2. Plan Your Route
Identify which trail(s) you want to explore and consider choosing a shorter, closer route for your first outing. You may be surprised by how heavy your pack can start to feel when your body isn’t used to lugging around such weight, even if you’ve done your due diligence to pack only the essentials.
3. Pack Extra Food And Water
For hiking and backpacking alike, my personal rule is to first pack the amount of food and water I think I’ll need, then pack extra. These items (especially water) are truly essential and are not the place to skimp. A quick google search will help you double-check your list of other essentials to pack, such as a tent, sleeping bag, sunscreen, flashlight, etc.
4. Familiarize Yourself With Potential Restrictions
Can we camp anywhere? Can we have a fire? These were some questions that popped up for me during the planning process. While National Parks often require permits, the areas of the Medicine Bow National Forest discussed here, including in The Snowy Range Mountains, do not as of this writing. Do be sure to have some cash on hand to pay any trailhead/parking fees, however. On Forest Service land, you can generally camp anywhere so long as you are at least a half-mile from a paved road. As far as campfires are concerned, just be sure to check the parking area for any restrictions or bans.
5. Plan for All Seasons
This is good advice for exploring the mountains in general, and it’s especially good advice for backpacking and hiking in Wyoming. Wyomingites often joke that you can enjoy all four seasons in a day here, and at high elevations, the temperature can change drastically from day to night. I started off the hike in a tank top and rolled up pants, sweating generously, but by nightfall, I was feeling cozy in a down coat and beanie, huddled next to a fire.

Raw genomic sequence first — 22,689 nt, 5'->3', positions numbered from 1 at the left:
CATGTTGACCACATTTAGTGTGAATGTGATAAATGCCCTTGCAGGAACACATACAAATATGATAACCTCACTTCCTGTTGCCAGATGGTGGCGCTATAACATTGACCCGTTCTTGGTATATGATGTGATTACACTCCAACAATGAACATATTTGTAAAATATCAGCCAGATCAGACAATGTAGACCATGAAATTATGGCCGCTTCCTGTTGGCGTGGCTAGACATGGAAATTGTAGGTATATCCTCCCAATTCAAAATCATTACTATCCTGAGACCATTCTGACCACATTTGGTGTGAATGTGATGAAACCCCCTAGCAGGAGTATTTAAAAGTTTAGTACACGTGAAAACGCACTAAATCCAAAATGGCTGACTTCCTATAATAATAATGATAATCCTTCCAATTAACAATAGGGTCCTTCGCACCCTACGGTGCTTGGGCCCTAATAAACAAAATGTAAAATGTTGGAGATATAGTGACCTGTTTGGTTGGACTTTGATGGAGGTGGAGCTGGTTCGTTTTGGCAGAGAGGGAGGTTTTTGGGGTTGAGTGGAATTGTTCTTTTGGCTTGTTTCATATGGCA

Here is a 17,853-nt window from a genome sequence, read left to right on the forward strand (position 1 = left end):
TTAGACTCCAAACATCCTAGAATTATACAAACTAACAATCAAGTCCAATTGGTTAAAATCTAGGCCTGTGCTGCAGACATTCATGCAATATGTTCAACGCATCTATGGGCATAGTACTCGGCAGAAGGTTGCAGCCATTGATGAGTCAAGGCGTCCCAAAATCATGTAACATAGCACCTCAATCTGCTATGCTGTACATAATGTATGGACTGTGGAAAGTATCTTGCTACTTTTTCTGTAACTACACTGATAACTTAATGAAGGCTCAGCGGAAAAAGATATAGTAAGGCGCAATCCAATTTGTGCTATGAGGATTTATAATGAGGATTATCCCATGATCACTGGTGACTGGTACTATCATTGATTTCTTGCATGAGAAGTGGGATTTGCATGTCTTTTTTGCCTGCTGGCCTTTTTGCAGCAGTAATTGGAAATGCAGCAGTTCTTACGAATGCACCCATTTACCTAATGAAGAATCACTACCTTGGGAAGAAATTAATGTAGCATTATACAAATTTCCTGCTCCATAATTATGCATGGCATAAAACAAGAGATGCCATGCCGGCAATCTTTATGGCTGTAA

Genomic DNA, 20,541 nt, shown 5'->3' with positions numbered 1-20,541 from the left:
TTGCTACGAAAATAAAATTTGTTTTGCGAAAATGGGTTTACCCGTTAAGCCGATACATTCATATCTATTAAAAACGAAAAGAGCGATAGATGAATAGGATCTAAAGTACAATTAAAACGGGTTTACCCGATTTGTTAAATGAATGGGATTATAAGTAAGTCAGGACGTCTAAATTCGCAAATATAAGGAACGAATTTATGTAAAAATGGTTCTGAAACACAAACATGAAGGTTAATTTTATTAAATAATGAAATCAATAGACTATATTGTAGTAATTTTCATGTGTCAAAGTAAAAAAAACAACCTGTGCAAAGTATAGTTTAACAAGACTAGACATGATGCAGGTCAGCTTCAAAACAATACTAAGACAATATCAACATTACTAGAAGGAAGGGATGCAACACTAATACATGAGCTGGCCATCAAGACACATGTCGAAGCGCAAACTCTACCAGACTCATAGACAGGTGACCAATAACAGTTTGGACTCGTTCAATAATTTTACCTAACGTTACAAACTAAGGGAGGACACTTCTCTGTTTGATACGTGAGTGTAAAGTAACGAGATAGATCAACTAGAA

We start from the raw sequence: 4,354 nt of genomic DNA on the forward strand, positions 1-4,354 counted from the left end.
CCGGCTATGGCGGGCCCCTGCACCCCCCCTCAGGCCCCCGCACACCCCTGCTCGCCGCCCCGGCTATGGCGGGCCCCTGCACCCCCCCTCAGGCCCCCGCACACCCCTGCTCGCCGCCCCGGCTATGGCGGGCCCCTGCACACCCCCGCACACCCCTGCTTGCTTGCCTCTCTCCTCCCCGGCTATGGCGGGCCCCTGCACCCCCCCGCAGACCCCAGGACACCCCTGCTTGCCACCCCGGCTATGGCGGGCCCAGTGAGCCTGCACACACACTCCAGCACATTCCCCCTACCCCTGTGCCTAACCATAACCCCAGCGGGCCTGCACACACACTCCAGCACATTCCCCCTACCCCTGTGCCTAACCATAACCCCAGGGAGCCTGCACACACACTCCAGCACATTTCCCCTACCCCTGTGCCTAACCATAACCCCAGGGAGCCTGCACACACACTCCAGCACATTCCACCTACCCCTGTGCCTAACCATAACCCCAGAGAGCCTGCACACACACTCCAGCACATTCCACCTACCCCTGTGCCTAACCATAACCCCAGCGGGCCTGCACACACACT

6. Maintain A Healthy Respect For Mother Nature
I have a small confession to make: we didn’t last the night. Our tents and sleeping bags were fully assembled, we were feeling sleepy from the lull of the campfire, but a storm on the horizon was drawing near. I’m not being dramatic when I say it was the most lighting I’ve seen at once in my life. In the end, we made the decision to pack up and hike out rather than spend the night squatting in lighting pose, terrified inside our tents. Perhaps we should have ridden it out, and perhaps we would have regretted that decision. Either way, the night hike back to the parking lot was a unique and beautiful consequence of our decision.
Are you feeling more confident and prepared after this post and considering giving hiking and backpacking a try this summer? Visit us in Laramie whether you're a first-timer or a veteran of the trails and you're sure to have an experience with memories you won't soon forget. Find more information on Laramie by visiting our website today.
Note: Brian and Dani Harrington are independent writers contracted by Visit Laramie. Views and opinions expressed here are their own and do not reflect those of the Albany County Tourism Board.